A ballot measure to make Port Angeles a second-class city would go before voters in November 2017, according to state statute, unless the City Council votes to put it on the upcoming general election ballot, City Attorney Bill Bloor said Thursday.
Bloor, who is reviewing the legality of the Our Water, Our Choice! petition for an election, said he hopes to determine the legality of the petition and offer options regarding a possible ballot measure to City Council members by their June 28 meeting.
“That would be a goal,” he said.
State law requires that the election be held at the next general municipal election in November 2017.
But the City Council could vote to have it on the Nov. 8 ballot, Bloor said.
The deadline for filing resolutions for the fall general election ballot is Aug. 2.
Our Water, Our Choice! wants to change Port Angeles city government from a code city to its pre-1971 status as a second-class city.
If voters approve it, residents would lose initiative and referendum powers, according to the nonpartisan Washington Municipal Research & Services Center (MRSC).
The petition was prompted by the City Council’s 4-3 decision Dec. 15 to continue fluoridation of city water until June 2026 “in order to elect a full new City Council,” according to the petition wording.
Bloor has said his reading of state statutes is that an election of an entirely new City Council would not be required if the city reverts to second-class status.
The petition effort was fueled by dissatisfaction among fluoridation opponents toward Mayor Patrick Downie, Deputy Mayor Cherie Kidd and Councilmen Brad Collins and Dan Gase, known by critics as “The Fluoride Four,” who voted to continue fluoridation.
Collins, Gase and Downie are up for election in November 2017, and Kidd cannot run for re-election when her term is up in 2019 under the city’s three-term limit.
Our Water, Our Choice! expects that, if voters approve a ballot measure based on the petition, all council members, including those elected in November 2017, would undergo an extra election outside the regular schedule set by state law.
Prefers election this year
Petition organizer Eloise Kailin of Sequim, who is president of Our Water, Our Choice!, said Thursday that the group prefers a Nov. 8 election rather than waiting until 2017.
“The faster we get this behind us, the better everyone will be,” Kailin said.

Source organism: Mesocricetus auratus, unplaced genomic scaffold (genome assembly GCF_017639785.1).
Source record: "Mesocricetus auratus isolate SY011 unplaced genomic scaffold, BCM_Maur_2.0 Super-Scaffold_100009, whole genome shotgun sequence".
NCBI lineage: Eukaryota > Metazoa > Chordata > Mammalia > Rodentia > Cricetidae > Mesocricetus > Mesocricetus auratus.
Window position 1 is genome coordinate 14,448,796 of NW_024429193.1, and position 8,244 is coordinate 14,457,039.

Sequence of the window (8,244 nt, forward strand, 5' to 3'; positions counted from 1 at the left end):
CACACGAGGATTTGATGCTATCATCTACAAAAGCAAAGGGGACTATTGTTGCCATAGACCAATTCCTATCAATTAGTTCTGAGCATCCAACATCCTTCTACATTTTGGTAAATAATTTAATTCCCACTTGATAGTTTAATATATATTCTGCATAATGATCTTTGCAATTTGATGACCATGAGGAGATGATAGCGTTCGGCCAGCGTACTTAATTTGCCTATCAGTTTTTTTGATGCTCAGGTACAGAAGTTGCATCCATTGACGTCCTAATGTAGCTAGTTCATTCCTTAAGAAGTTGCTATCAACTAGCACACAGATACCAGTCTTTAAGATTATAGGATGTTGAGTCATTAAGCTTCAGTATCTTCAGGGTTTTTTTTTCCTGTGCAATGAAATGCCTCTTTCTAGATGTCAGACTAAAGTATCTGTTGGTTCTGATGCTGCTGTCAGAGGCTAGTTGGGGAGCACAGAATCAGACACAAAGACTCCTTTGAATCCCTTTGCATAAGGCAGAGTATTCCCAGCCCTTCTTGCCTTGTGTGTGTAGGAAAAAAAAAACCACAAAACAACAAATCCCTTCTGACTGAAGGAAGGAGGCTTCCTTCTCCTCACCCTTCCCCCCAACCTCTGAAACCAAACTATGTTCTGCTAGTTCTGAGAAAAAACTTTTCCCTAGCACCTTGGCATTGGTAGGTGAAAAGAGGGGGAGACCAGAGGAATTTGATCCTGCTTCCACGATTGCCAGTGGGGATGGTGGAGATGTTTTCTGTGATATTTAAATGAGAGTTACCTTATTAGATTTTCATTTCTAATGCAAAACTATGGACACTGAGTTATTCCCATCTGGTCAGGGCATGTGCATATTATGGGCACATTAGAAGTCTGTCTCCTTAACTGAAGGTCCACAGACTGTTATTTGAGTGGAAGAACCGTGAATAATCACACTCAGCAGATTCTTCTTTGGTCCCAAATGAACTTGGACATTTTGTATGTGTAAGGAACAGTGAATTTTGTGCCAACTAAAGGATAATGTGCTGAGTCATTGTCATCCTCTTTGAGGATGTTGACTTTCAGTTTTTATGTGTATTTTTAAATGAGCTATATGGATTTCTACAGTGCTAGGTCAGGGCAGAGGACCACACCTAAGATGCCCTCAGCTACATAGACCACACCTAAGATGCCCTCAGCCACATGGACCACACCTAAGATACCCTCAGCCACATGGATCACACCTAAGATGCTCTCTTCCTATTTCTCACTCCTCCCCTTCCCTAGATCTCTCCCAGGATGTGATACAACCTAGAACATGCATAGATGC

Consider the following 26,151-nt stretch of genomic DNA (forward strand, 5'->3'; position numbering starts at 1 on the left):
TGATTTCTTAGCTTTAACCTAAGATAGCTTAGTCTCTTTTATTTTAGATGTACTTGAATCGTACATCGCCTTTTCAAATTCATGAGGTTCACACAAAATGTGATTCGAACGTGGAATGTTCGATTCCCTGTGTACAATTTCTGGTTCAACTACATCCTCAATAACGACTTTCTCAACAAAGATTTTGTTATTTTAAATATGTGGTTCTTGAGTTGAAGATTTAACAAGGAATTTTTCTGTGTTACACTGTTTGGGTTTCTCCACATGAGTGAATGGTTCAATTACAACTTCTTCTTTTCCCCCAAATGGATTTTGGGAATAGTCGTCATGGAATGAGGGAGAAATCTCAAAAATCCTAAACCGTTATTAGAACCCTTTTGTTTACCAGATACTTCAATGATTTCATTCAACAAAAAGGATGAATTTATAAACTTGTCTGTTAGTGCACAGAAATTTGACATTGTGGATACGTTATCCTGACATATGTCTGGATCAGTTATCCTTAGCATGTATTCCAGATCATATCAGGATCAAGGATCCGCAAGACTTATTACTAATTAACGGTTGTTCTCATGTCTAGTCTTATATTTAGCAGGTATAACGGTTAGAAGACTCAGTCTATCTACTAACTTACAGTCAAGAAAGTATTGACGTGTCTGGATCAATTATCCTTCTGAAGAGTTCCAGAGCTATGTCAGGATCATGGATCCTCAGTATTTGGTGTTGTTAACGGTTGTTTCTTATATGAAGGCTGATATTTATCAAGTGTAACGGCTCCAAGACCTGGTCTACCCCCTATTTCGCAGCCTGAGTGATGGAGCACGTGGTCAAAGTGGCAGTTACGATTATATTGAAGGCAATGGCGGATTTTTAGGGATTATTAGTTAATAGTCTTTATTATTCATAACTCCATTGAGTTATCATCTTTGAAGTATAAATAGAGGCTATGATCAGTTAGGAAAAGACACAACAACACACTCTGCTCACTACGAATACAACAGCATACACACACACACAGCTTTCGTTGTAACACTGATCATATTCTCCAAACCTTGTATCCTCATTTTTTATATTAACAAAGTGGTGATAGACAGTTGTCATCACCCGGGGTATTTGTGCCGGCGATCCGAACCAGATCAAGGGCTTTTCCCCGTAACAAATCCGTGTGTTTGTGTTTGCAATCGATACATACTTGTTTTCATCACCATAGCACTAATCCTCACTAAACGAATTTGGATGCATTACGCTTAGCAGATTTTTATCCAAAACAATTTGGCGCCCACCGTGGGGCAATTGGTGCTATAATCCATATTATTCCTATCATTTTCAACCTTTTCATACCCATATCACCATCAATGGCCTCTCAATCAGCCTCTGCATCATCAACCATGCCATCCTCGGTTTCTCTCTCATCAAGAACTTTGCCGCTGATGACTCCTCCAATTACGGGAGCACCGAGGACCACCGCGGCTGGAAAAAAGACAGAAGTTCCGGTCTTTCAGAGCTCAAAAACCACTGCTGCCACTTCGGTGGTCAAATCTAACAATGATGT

“I believe it’s in the City Council’s interest as well as the community’s best interest.
“The Fluoride Four is not wanting to ask me for my advice.”
Kailin said she will make a statement to the City Council about the petition at the council’s regular meeting at 6 p.m. Tuesday at City Hall, 321 E. Fifth St.
Downie was unavailable for comment Monday.
Change for community
He called reverting to second-class status “a horrendous change, a step back for this community,” in a June 5 interview with the Peninsula Daily News.
Code cities have “broad authority in all matters of local concern,” while second-class cities have “only those powers expressly or implicitly granted by the Legislature,” according to the MRSC.
No city in the state has changed from a code city to a second-class city, according to the MRSC, which said the city would lose home-rule charter powers if the change is adopted.
Opponents say fluoridation of city water contributes to bone and other health problems and should be administered as a matter of choice, while proponents see fluoridation as an effective public health measure against tooth decay.
While a Nov. 8 election date for a ballot measure is preferable, a November 2017 ballot measure date “gives us more time to argue our position,” Kailin said.
Clallam County Auditor Shoona Riggs said earlier this month that the petition has enough valid signatures to bring the question before voters.
The petition had 1,012 signatures but needed 467 signatories to meet requirements such as Port Angeles residency and valid voter registration.
Fluoridation foes were incensed that the City Council majority did not abide by an unscientific fluoridation survey of city water customers who pay water bills — not all water users — in which 43 percent of those receiving the 9,669 surveys responded.
Of those, 56.64 percent were opposed to the continued fluoridation of the city’s water.
The same majority that voted for fluoridation would have to agree to hold the election to change city government Nov. 8.